Entrepreneurship in general and technology-based entrepreneurship in particular is a process of experimentation and learning. Entrepreneurs start their venturing process by exploring a newly “theorized” opportunity in a highly uncertain situation with only limited knowledge on the technical and market aspects of their business. Given this high degree of uncertainty faced by new ventures, an entrepreneur faces a major dilemma when communicating his or her expectations on the future performance of the company to potential investors.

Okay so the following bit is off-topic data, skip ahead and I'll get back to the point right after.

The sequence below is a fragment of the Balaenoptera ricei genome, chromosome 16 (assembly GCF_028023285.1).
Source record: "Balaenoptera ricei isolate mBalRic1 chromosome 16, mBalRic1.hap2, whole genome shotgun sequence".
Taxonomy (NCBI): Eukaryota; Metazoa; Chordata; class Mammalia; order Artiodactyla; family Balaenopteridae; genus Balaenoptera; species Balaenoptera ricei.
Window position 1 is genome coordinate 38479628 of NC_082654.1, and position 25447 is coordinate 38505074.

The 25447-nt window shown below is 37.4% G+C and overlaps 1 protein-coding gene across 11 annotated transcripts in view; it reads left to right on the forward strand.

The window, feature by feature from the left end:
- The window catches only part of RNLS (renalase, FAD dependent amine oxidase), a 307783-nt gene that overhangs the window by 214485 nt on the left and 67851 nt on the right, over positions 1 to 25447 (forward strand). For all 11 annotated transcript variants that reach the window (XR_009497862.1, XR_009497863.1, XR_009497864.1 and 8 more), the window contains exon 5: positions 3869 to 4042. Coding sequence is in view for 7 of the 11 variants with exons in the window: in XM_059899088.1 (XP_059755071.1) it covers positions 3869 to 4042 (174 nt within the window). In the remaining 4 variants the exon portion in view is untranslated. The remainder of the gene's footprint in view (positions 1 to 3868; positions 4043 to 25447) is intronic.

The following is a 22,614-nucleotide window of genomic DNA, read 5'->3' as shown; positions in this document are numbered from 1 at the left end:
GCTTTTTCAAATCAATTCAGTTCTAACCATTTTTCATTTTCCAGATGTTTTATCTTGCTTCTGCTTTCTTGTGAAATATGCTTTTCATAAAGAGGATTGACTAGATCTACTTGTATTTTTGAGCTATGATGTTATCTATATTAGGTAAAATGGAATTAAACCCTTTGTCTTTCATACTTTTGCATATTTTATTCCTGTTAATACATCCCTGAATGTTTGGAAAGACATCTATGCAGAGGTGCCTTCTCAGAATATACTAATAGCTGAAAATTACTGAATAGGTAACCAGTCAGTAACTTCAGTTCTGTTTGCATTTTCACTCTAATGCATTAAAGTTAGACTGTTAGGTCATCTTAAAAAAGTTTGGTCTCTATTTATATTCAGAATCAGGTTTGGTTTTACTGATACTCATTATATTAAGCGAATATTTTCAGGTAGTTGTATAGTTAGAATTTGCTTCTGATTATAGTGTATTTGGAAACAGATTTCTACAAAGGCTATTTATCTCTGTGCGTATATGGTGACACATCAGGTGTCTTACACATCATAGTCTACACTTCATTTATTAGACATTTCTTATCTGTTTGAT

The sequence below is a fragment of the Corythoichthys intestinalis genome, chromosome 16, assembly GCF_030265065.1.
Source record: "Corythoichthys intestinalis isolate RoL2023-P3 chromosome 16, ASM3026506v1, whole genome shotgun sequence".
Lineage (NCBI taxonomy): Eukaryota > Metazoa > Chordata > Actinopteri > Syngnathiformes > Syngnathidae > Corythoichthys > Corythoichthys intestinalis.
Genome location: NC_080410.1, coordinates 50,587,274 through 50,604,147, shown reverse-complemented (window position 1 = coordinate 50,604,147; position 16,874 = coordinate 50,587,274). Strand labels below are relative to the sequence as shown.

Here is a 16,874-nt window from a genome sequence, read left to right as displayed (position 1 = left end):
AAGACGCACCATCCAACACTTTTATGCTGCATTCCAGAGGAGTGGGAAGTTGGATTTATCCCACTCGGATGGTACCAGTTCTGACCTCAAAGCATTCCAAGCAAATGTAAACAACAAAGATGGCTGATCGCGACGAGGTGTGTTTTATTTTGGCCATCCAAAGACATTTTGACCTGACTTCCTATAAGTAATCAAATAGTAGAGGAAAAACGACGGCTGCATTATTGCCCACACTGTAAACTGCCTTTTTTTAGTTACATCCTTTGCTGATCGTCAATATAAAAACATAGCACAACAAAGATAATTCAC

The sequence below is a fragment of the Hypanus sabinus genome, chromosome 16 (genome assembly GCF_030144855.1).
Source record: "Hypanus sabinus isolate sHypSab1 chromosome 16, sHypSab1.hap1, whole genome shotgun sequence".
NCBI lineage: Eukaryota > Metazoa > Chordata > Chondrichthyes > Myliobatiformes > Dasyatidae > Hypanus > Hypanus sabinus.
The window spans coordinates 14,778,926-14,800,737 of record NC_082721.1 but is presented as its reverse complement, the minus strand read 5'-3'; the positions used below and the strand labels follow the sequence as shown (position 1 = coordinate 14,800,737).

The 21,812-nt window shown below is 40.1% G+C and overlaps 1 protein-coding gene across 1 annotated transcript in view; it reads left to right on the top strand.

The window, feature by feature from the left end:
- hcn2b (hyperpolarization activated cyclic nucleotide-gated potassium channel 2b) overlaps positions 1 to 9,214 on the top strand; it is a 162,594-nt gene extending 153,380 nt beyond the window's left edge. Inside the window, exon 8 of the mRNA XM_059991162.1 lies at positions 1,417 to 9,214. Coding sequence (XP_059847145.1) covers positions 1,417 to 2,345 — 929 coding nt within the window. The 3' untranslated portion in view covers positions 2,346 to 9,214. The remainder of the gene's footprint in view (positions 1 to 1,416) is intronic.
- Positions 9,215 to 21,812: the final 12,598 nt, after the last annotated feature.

This paper develops and tests a set of hypotheses on how entrepreneurs’ projections of the future performance of their firm affect their attempts to raise external funding. First, building on the met expectations theory and the disconfirmed expectations theory of (customer) satisfaction, we expect those firms who avoid falling into the traps of inflated expectations and understated aspirations be best positioned to secure business angel funding. Second, recent research in communications and the models of persuasion has demonstrated that it is not only the content of the message that influences investors and financial analysts. It also matters how the message is conveyed. In this paper, we analyze the impact of cautiousness, innovativeness, communality and complexity of entrepreneurs’ written disclosures of information on their success in securing external funding.